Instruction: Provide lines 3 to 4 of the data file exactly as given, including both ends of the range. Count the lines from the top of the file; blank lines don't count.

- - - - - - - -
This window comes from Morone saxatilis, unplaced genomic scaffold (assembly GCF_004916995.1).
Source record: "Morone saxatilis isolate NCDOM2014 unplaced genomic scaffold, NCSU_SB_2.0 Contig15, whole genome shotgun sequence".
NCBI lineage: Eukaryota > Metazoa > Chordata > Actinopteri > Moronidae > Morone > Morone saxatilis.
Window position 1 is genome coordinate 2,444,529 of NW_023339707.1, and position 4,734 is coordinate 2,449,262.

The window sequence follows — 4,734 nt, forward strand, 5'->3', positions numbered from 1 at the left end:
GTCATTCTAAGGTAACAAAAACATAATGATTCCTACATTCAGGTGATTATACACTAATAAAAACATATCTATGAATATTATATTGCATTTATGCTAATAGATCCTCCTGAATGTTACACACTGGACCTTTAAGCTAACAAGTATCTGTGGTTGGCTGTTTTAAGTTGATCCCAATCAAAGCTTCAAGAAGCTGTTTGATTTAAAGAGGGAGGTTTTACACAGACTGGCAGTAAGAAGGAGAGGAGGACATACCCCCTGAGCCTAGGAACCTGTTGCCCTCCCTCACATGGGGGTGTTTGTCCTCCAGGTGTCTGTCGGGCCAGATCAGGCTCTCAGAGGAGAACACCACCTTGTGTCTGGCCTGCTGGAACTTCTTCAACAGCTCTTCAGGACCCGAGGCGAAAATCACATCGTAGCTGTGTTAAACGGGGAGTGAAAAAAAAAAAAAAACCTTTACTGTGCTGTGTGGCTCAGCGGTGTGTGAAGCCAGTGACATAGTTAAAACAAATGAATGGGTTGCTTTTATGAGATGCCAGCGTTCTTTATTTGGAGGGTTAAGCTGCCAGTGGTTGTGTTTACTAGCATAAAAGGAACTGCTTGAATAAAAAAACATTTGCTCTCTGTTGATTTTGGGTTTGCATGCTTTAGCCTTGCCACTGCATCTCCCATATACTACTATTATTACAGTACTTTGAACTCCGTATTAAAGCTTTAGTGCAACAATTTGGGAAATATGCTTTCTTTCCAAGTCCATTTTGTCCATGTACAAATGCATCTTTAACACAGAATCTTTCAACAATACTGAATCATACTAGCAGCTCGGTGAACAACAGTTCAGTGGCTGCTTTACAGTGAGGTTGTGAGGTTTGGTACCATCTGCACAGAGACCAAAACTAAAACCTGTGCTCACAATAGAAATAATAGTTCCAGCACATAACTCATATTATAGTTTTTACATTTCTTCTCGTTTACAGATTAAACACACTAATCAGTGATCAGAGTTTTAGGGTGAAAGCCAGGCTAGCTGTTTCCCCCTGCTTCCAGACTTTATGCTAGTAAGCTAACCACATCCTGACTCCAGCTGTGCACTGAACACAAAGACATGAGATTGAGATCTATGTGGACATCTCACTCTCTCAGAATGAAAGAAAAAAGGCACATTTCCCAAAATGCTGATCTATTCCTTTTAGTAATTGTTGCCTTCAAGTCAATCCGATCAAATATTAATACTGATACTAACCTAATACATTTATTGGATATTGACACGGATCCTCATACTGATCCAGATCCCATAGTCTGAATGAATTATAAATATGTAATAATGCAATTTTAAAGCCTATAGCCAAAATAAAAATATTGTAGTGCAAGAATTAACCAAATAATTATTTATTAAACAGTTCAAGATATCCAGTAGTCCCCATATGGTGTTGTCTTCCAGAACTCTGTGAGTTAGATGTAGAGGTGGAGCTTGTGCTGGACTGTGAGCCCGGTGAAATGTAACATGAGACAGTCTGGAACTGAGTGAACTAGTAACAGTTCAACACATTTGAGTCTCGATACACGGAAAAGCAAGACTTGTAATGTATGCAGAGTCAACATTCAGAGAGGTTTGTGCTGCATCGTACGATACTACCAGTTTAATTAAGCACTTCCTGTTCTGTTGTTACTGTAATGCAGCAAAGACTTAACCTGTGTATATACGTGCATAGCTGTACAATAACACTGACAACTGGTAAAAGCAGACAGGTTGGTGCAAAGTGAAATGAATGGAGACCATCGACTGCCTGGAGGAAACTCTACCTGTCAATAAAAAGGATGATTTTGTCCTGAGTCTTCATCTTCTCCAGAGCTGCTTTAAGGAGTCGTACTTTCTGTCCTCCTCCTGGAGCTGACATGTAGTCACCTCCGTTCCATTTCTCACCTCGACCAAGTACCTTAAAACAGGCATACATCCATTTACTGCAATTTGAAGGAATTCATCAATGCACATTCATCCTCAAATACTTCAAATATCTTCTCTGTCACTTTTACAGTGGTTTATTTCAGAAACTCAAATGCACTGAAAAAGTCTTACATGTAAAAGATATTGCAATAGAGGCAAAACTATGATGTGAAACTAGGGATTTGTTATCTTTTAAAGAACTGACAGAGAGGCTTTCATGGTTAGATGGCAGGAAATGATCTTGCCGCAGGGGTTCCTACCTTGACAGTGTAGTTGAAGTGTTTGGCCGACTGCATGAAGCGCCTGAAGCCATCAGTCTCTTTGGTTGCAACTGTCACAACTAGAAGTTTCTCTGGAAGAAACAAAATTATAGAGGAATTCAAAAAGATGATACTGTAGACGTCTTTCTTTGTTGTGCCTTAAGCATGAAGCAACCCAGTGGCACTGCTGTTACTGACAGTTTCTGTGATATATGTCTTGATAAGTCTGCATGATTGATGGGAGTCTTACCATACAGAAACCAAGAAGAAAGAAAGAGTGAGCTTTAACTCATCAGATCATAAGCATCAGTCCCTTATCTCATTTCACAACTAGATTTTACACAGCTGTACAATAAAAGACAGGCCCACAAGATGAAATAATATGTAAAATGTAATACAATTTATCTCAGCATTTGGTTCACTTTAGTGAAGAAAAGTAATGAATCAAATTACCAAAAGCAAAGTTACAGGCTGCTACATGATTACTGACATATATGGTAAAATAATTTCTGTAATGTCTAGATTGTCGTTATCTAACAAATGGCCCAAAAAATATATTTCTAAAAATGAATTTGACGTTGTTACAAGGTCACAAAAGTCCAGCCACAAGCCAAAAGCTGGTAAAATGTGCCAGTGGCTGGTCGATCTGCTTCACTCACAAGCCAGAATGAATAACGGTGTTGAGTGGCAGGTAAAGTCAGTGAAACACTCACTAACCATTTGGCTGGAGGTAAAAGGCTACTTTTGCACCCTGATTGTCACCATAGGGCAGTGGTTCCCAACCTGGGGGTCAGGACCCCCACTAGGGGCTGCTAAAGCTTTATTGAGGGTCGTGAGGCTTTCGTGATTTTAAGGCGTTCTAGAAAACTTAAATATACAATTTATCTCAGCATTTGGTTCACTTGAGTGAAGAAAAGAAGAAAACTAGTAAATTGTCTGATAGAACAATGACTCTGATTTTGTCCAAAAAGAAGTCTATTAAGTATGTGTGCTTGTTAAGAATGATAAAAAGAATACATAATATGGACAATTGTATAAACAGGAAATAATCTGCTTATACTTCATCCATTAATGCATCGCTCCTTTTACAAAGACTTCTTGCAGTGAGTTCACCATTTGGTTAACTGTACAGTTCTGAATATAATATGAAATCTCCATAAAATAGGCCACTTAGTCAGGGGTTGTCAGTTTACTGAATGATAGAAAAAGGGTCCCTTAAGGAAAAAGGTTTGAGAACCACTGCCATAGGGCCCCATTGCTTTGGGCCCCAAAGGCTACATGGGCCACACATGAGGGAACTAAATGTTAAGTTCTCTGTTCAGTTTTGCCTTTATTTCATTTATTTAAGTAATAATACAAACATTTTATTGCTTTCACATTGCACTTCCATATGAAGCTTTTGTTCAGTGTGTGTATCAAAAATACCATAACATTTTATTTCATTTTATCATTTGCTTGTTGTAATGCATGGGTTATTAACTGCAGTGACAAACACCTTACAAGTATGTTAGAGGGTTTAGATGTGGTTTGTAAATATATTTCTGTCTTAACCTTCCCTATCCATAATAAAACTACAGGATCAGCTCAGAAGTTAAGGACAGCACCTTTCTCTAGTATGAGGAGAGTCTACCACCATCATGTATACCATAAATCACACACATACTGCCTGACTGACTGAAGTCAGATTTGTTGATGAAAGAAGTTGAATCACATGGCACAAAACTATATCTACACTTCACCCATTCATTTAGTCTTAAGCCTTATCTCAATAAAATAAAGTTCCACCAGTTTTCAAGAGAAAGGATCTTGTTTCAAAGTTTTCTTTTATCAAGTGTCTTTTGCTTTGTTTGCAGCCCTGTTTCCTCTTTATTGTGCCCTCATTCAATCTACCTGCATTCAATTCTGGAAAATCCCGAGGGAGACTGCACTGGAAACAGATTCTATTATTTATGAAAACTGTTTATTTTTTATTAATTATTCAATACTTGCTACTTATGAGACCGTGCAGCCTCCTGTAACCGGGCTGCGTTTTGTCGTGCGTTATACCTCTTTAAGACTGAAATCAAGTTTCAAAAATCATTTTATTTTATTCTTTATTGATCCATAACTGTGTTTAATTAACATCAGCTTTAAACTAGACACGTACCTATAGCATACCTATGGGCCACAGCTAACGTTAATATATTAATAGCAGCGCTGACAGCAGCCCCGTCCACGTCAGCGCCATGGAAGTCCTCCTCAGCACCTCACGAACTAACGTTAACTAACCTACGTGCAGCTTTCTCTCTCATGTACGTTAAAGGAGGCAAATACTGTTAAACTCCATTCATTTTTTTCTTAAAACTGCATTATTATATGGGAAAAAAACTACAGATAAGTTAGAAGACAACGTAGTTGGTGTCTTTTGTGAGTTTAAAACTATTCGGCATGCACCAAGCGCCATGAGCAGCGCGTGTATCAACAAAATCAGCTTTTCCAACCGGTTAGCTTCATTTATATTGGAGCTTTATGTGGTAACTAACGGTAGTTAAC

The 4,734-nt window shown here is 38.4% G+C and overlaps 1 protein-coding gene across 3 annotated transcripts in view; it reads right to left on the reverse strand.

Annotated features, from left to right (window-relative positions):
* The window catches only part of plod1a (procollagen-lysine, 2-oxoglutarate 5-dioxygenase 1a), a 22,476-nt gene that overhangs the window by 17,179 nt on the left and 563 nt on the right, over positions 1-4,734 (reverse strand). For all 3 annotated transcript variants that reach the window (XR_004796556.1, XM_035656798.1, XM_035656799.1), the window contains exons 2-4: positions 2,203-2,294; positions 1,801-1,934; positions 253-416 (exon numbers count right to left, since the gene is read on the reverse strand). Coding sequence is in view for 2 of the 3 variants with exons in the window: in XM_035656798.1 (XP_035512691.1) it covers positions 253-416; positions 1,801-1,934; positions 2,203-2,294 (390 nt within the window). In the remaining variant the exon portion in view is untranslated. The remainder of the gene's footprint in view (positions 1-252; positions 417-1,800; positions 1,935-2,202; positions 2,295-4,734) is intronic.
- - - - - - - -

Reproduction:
NCBI lineage: Eukaryota > Metazoa > Chordata > Actinopteri > Moronidae > Morone > Morone saxatilis.
Window position 1 is genome coordinate 2,444,529 of NW_023339707.1, and position 4,734 is coordinate 2,449,262.